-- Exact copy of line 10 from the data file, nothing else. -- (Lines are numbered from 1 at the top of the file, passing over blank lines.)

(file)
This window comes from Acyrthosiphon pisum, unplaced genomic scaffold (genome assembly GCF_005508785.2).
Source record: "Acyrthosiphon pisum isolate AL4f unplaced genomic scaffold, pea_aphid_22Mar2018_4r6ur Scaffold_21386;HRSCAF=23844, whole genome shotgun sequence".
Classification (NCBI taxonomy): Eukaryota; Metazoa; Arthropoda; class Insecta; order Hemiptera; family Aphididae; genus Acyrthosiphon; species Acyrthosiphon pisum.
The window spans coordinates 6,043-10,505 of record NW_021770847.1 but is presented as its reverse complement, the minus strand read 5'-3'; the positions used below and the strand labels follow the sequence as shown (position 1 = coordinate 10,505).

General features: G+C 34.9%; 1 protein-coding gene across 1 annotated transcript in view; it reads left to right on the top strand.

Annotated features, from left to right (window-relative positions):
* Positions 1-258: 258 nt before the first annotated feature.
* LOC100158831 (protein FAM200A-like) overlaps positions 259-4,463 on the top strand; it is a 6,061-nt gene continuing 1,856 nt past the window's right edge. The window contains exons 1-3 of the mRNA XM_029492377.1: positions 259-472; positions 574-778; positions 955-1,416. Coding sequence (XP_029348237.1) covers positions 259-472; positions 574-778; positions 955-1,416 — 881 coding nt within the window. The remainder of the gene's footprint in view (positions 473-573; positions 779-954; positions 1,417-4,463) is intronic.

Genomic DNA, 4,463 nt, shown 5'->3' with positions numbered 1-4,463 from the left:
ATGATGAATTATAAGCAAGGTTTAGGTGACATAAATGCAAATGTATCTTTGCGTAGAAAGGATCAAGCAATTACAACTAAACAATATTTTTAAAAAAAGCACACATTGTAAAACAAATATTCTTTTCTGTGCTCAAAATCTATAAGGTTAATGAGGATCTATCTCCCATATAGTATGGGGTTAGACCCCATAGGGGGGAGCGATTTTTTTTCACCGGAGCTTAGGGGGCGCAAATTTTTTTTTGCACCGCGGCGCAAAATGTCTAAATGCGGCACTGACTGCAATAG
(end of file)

ATGATGAATTATAAGCAAGGTTTAGGTGACATAAATGCAAATGTATCTTTGCGTAGAAAGGATCAAGCAATTACAACTAAACAATATTTTTAAAAAAAGCACACATTGTAAAACAAATATTCTTTTCTGTGCTCAAAATCTATAAGGTTAATGAGGATCTATCTCCCATATAGTATGGGGTTAGACCCCATAGGGGGGAGCGATTTTTTTTCACCGGAGCTTAGGGGGCGCAAATTTTTTTTTGCACCGCGGCGCAAAATGTCTAAATGCGGCACTGACTGCAATAG